The bus ride went fine. But when I got off the bus and started running to the petroglyphs, I had to backtrack several times because the roads didn't quite go like the map showed. I blame President Bush. Not sure why, but at this point there aren't going to be too many new opportunities to chalk new evils up to his administration, so I better take advantage while I can.

Most of the way, I found myself running on a sidewalk next to a six lane highway, which was kind of a drag. But I did see hot air balloons, and I took a picture of them, only they didn't show up in the picture, so I guess there were ghosts riding in those balloons.




Finally! I found the trail head. It looked this:

Thank god,the trailhead.


At this point, I looked at my GPS and saw that I had run 6 miles just getting to the petroglyphs. (Cue the ominous music.)

The petroglyphs were great. You'll just have to take my word on that. I only have two pictures of them because I had to turn off my phone to save the battery, in case I needed that last bit of juice to call a cab after I got bit by a snake. ("Hello, Yellow Cab? Can you pick me up at the entrance to Petroglyph State Park? Oh, and bring a tourniquet.")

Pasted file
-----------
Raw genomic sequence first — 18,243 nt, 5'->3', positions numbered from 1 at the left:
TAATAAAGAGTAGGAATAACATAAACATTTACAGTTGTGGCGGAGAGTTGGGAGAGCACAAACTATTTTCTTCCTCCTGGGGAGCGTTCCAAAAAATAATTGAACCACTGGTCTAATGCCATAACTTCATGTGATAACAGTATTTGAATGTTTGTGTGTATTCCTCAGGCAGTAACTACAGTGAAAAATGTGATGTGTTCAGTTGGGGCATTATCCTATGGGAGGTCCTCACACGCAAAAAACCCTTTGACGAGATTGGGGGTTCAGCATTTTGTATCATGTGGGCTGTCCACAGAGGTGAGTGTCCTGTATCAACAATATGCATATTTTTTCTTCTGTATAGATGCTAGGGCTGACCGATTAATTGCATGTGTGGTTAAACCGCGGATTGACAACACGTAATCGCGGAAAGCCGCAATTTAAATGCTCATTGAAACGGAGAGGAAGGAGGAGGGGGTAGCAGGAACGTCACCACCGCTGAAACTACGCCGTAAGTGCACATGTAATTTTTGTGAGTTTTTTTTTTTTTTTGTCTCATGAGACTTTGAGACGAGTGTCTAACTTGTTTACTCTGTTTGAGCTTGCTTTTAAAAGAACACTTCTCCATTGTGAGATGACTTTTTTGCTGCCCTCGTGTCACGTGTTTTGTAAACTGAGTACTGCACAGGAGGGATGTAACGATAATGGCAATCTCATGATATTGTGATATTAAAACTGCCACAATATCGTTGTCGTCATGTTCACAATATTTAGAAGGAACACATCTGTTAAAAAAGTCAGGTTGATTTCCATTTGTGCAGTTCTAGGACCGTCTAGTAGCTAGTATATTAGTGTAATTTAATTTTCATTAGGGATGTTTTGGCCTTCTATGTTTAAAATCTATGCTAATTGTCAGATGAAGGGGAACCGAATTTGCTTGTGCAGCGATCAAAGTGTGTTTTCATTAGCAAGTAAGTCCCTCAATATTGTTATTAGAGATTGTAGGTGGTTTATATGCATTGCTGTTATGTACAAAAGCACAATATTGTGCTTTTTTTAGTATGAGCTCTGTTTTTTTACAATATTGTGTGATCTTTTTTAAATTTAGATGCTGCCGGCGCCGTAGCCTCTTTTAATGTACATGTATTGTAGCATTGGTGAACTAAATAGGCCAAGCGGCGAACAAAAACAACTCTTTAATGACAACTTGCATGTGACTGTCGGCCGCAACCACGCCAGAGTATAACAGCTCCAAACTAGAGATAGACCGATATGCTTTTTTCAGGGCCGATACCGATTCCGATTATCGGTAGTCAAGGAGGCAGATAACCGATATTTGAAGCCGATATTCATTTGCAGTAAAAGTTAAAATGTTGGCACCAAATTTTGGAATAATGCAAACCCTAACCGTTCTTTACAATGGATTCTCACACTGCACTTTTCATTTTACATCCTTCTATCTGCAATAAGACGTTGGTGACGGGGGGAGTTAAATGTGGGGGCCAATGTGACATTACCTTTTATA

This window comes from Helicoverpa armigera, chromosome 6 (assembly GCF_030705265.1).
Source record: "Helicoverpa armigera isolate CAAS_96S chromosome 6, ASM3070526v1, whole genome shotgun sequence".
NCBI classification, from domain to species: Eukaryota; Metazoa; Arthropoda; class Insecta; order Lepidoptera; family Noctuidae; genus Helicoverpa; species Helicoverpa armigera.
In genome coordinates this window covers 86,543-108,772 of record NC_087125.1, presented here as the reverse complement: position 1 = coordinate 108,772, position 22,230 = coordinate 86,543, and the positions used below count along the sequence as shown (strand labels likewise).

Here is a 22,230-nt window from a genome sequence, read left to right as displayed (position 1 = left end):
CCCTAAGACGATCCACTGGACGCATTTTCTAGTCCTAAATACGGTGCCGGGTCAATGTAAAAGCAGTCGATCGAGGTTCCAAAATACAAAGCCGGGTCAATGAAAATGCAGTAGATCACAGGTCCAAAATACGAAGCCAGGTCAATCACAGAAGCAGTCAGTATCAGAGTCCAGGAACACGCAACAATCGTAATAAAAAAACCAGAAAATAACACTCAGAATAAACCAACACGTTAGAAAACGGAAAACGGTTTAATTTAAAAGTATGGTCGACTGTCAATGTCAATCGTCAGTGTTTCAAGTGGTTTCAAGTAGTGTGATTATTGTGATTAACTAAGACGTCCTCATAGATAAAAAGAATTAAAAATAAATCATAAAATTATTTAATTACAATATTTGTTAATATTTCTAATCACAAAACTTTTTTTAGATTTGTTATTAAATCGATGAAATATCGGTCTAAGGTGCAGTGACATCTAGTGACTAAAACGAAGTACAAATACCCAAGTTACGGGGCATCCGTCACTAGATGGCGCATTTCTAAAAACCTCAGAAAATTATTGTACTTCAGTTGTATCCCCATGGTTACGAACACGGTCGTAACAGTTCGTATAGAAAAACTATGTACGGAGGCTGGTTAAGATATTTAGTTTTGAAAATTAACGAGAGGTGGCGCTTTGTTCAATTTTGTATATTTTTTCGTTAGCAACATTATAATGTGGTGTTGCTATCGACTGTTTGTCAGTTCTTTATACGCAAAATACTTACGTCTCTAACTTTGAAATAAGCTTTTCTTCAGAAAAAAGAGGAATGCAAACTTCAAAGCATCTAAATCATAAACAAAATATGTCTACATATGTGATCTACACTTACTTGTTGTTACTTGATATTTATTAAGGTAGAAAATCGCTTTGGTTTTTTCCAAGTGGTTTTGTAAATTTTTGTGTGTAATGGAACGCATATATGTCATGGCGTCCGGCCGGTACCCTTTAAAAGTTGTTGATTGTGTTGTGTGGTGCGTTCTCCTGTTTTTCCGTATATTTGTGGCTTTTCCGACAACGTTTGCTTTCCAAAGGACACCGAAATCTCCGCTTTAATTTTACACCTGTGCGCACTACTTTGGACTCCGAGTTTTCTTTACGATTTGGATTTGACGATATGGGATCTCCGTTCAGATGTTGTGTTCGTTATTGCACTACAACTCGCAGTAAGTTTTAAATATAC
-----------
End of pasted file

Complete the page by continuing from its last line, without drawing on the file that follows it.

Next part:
I don't know what that tall shadow is on the right in the photo above. My guess would be that it is another ghost. Ghosts were also undercounted in the 2010 Census, in case you were wondering.

Somewhat to my surprise, I made it back to the hotel just fine. I had a great run and saw an amazing piece of natural history. The only downside is that I ran a lot further than I had been intending to. Oh well. I'll just say my miles got undercounted in the Census too.

Tuesday, March 5, 2013

I Got A Plan

These days I am spending a great deal of time complaining about snow. I know, I know, I live in Wisconsin, what should I expect? But these days the thought of moving to the Deep South, which normally I would never consider, sounds positively alluring. I'm practicing denouncing Barack Obama as a secret Muslim, so that if I actually DO move down there, I'll fit right in.

Because of all this snow, we do a lot of shoveling, which is surprisingly hard work. And that is where my plan comes in. It goes like this: Shoveling is hard work, physically. Americans love exercise videos. So how about an exercise video based on shoveling! A truly popular exercise video usually has some sort of numbers in the title, like PDX 90, so I would call my program WINTER 6210 (where six to ten is the number of inches of snow you should shovel to get the best results).

Here's the outline of my new exercise program.